Improving your Healthcare Facility

Innovative design is not a term typically used to describe healthcare facilities. Most Canadian centres constructed in the middle of the last century, were not designed with patient comfort in mind -frightening medical equipment, stark decor, and lack of privacy. As the baby boomer population grows older, many hospitals and healthcare facilities are being constructed and retrofitted in order to meet the needs of this influential group – which is often said to be much more demanding then generations before it. How are healthcare facilities responding to this fundamental shift in patient needs and expectations?

At the heart of this shift is a more patient-centered business model, improving patient outcomes, while at the same time increasing employee morale. Skeptics are quick to comment on the impact that design may or may not have on patient outcomes. However, examples of clinically-backed research data supporting the claim have been linked to reduced pain rates, improved test results, and numerous lives saved.

Improved patient experience: does your facility make the patient feel more at home?
Healing environments can contribute greatly to well-being, and have a lasting effect on patients. As the patient’s first impression of a facility, managers are beginning to put more care and consideration into creating a welcoming environment that will improve perceived quality of care, and boost overall patient satisfaction.

Clinical environments can be overwhelming, busy, and stressful. Accommodating patients in environments that closely match their home life can be very beneficial. Personalized patient rooms reduce anxiety and stress while improving patient comfort, helping to neutralize negative effects associated with a lengthy hospital stay, giving patients and loved ones a higher sense of comfort regarding their medical care.

Reduced infection rates: can better design and material translate to less patient risk?
Hospital infections occur in approximately 30% of patients and can be extremely dangerous, due to their ability to quickly spread through a facility (HBR, 2015).

Furniture can play a big role in the area of infection control. Utilizing equipment and interior products with antimicrobial properties, impedes the growth and spread of bacteria. Facility mangers have begun to take note of the materials in which their equipment and furniture is constructed. Easy-to-clean materials impact facility performance and success, where simple changes such as this can help hospitals and healthcare facilities prevent the spread of infection, protecting patients, staff, and visitors.

Is it possible to move the equipment and staff instead of the patient?
Being transferred through clinics, wards, and healthcare facilities can be exhausting, for both patients and staff members. Allowing patients to remain in their room as much as possible, from admission through to discharge, lowers the potential for medical errors, while reducing patient stress and discomfort. Aiming to improve infection control measures, facilities that have patients stay in single rooms greatly reduce the risk of infection by eliminating any additional patients. While single patient rooms are beneficial, the reality of facilities running at or over-capacity makes it difficult to plan around.  Multi-patient rooms with improved privacy, via well designed curtain systems, can help facilities strike a balance between patient needs, moving staff and equipment to and from, and the finite amount of beds and space at any given time.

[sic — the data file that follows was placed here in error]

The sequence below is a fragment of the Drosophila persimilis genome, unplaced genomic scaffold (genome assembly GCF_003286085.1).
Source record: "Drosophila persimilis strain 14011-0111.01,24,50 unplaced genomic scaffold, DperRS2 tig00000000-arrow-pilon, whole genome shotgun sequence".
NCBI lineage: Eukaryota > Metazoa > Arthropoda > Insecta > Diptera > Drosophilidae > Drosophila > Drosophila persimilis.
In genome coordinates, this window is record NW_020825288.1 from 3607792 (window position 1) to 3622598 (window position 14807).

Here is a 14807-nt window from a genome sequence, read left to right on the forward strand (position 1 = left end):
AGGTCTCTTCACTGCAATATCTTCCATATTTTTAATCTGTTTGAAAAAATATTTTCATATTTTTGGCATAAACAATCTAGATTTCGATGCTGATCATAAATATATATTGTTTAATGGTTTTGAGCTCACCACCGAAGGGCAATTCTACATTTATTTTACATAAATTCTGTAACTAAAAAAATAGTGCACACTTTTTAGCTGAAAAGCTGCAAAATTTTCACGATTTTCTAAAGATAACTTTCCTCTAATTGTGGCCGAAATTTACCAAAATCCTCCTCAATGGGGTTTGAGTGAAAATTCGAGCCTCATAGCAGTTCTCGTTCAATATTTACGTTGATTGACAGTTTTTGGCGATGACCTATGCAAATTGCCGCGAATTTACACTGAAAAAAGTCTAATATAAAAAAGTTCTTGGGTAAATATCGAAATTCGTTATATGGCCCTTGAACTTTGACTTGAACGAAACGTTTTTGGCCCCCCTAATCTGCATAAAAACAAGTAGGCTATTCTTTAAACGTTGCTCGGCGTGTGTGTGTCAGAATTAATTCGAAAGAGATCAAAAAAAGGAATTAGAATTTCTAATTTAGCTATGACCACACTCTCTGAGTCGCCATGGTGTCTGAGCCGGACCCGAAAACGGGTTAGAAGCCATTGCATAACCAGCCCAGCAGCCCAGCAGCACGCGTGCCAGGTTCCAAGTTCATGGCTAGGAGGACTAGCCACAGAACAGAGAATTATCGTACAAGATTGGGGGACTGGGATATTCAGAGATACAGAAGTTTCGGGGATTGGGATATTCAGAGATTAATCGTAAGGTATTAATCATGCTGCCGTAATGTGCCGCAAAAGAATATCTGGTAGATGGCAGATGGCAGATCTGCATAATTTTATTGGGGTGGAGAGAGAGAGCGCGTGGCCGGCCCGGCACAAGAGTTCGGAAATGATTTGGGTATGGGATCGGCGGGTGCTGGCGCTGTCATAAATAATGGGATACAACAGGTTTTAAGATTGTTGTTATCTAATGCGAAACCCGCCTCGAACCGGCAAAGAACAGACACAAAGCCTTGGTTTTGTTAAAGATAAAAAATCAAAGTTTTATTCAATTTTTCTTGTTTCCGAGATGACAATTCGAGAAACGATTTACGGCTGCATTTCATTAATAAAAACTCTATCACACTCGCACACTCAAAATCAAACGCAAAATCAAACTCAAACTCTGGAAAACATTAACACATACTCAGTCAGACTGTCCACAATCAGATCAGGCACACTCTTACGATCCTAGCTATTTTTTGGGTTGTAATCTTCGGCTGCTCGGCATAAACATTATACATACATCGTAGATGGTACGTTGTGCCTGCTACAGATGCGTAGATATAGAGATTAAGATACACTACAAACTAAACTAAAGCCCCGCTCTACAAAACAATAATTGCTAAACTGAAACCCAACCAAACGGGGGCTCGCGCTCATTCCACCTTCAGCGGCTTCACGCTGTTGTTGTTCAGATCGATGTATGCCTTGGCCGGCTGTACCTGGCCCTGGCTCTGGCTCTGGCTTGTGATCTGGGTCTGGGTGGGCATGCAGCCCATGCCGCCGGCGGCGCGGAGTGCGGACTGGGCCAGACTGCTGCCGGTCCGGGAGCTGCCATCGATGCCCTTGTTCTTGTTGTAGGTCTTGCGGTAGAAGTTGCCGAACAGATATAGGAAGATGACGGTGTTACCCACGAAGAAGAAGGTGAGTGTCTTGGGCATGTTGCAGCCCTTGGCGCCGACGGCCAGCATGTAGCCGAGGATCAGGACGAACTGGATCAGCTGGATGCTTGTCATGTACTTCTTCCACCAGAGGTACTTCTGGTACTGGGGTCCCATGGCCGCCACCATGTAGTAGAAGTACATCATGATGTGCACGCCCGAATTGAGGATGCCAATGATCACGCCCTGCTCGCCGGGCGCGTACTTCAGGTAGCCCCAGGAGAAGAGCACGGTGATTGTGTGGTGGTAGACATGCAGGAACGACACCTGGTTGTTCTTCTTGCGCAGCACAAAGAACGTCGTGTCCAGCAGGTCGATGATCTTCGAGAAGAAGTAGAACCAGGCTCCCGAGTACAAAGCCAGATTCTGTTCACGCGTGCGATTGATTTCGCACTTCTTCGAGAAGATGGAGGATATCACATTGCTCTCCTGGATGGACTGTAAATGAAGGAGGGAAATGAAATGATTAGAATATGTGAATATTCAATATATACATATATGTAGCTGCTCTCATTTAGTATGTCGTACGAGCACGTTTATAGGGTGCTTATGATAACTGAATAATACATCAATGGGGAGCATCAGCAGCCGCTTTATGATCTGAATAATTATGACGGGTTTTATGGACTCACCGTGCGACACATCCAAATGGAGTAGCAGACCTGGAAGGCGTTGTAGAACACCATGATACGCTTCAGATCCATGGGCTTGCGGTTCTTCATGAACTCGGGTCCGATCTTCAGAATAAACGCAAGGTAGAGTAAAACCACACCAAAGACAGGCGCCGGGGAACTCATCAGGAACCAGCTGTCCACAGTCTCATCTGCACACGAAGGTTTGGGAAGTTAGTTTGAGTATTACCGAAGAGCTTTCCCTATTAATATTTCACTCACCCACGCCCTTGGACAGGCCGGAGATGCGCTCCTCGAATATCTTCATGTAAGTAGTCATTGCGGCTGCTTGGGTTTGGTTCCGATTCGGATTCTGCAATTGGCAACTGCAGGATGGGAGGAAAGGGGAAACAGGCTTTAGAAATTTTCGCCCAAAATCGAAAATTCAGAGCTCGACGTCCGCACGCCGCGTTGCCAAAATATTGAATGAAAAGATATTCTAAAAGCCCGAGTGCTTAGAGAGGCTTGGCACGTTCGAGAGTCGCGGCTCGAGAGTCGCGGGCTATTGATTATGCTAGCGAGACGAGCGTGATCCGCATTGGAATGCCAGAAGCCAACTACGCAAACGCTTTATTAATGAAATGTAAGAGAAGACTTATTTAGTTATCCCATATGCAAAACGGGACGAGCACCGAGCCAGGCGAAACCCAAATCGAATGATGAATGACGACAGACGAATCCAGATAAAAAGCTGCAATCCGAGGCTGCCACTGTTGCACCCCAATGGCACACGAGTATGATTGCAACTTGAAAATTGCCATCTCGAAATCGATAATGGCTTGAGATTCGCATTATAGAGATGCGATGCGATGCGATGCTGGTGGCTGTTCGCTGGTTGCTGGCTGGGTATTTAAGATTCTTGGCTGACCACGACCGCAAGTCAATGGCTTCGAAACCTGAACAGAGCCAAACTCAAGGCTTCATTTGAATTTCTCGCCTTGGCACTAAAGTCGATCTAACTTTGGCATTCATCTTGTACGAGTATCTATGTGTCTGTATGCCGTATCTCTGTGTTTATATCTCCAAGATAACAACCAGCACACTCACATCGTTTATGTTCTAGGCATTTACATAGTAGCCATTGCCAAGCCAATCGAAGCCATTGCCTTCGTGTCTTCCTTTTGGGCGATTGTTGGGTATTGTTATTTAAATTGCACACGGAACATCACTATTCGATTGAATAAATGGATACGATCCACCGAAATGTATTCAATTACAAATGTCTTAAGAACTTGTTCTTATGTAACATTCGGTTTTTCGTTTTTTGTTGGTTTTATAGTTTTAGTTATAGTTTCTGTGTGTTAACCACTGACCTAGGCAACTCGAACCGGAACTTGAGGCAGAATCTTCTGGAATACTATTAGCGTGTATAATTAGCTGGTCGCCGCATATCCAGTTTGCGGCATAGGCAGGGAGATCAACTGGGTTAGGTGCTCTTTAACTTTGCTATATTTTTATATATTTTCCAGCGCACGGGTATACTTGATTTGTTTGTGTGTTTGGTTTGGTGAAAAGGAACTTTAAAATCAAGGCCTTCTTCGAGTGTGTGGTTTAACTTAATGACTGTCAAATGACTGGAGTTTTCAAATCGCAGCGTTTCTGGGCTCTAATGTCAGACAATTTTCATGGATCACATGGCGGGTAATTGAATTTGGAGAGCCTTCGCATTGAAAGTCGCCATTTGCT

Enhanced employee morale: can facility design impact job satisfaction?
Updated and improved design plays a significant role in the strategic retention of employees within a healthcare facility. Studies show that improvements contributing to employee working conditions (lighting, noise levels, routine tasks) can decrease sick days by approximately 20% -resulting in significant cost savings as well as employee satisfaction rates (HBR, 2015).

Effective design, as well as proper training, give staff a clear picture of ones’ own purpose within the organization. Staff are more apt to engage with patients, carry out proper procedural steps and stages, and work to create successful medical outcomes.

Healing images, that include photographs and scenes of nature, have been proven to help staff effectively handle and cope with the stress of providing patients with medical care. Facility design that is patient, family, and employee-oriented is more likely to meet operation goals, as well as improve quality and safety measures.

In efforts to include and respect the family of patients, more and more healthcare centres are recognizing the benefits toward implementing practices related to patient-centered care. More and more facilities are opting for sleek design features, however, modern updates are carried out with the intention of not only improving outcomes, but minimizing down-times, reducing costs, and increasing patient satisfaction. Facilities will do well to properly accommodate patient needs, but also to the needs of family, friends, nurses, doctors, and additional caregivers. The overall objective is to create a facility interior that makes patients as comfortable and cared for as possible. Creating a home-away-from-home and a reduction in stress can result in shorter hospitals stays, which benefits both the patient and the facility.

Source: New feed

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